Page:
Yesterday, we talked about the Asiana Airlines Flight 214 and how social media sped up the public’s interest in the crash. Today, we’re going to talk about when the disaster is known. About how doing things the usual way is a recipe for a bigger disaster.

The problem isn’t that people need life-saving information–especially in a situation like this. The problem instead is that people think you don’t care. We’ve talked several times about how, as communicators, trust is our currency. Trust is predicated on a belief that the person looking to be trusted understands, or emotes with, the person being asked to trust. If we look like we don’t care, who the hell would trust us?

And that’s exactly the problem being faced by Asiana Airlines now. According to our new best friends at Simpliflying, it took SIX HOURS for Asiana to post a response on Twitter.

They’re investigating? Investigating what? Then, two hours later, they issued a press release:

But that delay didn’t mean that people weren’t looking for information. Indeed, their Facebook and Twitter followings shot up (see slides 25 and 27) in a way that most of us in the emergency world wish ours would.

People were doing anything and everything to find information. And when they didn’t find it issued officially from the airline, they complained.

kirby facebook

And they’ve been reeling ever since. There is no sympathy for Asiana.

But the part that has killed them is more than their silence. It’s the blast of communication from others that has made them look so out of touch.

Boeing (slide 15), other airlines (slide 16), NTSB (slides 17 and 18, though, admittedly their star has dimmed a bit since the day of the crash), and finally San Francisco airport (who did a ridiculously amazing job keeping their customers informed of the situation). During this amazing outpouring of online empathy and information distribution, Asiana was silent. And it’s in comparison that what they did was so bad.

Now think about the emergency you fear. When you take six hours to approve a tweet or a press release, will all of your partners and competitors and surrounding counties and states and agencies all stay silent, or will they make you look bad?

Crisis Communications At The Speed Of Air Travel

sfocrashI like to impress upon people the idea that social media has sped up crisis communications. Where we used to talk about a newscycle, then a 24/7 newscycle, we now have a ten-second news cycle. Ten seconds is about how long it takes for me to pull my phone out, snap a picture and tweet it out. (I tested it, honest!)

The classic example of this type of news breaking had always been US Airways Flight 1549, which crash-landed in the Hudson River. A passenger on a ferry snapped the famous picture of people standing on the wing of the plane, awaiting rescue. That picture was posted to Twitter before FDNY boats were in the water. Insanely fast for the times.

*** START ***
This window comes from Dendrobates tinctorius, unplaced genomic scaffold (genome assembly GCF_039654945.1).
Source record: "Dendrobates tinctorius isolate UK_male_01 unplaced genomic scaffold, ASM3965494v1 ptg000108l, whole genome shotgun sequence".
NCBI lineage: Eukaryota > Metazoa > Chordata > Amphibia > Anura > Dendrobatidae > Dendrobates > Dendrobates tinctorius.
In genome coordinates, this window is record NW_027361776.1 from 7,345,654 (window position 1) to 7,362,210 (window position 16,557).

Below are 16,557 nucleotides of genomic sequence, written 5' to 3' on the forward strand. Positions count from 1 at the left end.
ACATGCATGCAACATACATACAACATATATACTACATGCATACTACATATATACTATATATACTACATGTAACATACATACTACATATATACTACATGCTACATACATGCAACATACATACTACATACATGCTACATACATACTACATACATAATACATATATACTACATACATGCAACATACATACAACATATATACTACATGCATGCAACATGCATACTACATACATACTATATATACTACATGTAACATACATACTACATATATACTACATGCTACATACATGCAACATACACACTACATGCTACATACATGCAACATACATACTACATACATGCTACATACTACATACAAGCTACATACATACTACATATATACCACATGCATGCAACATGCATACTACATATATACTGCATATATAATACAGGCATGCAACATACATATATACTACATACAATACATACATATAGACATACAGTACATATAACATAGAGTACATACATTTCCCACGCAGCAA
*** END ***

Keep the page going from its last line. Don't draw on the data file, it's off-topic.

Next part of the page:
This past week, we were reminded of how fast news breaks by the crash of Asiana Airlines Flight 214. A crisis communications consulting firm for the air industry released a phenomenal report detailing how social media shaped the disaster, and that’s where I’m pulling a lot of this post from. (You can find the excellent SlideShare of their presentation here, and their blog post here.)

This was the first mention of the crash anywhere online:

Now, if you notice the timestamp on that tweet and are familiar with the timeline of the crash, you’ll notice that the tweet was posted less than one minute after the crash. Simpliflying says thirty seconds post-crash. We now have a 30-second media cycle.

And don’t think that first impressions can be swallowed up by more famous people. None other than Sheryl Sandberg of Facebook stardom posted that she was supposed to be on that flight. A Samsung executive who was actually on the flight posted images of the burning plane just 18 minutes post-crash. But Krista, our original tweeter, was still the center of attention. According to Simpliflying, she’d been interviewed more than 4,000 times in the next 24 hours.

Many of the reporters reached out to her via Twitter. I’ve talking in the past about how reporters are using social media as sources, so think how far ahead of the story you’d be if you had some of those reporters in your Twitter lists and were monitoring them.

Definitely check out the Simpliflying post in the meantime, because I’ll be talking about how Asiana Airlines totally blew it (and how we make the same mistake) tomorrow.

You Can’t Hide Anything

US political watchers were afforded a special treat recently, courtesy of the Texas legislature and State Senator Wendy Davis. If you haven’t heard the story, Ms. Davis spoke for eleven hours in an attempt to delay voting on a bill until after the Texas Senate’s session ended, effectively killing the bill. True filibusters are rare, filibusters that long even more rare. But that wasn’t even the coolest part.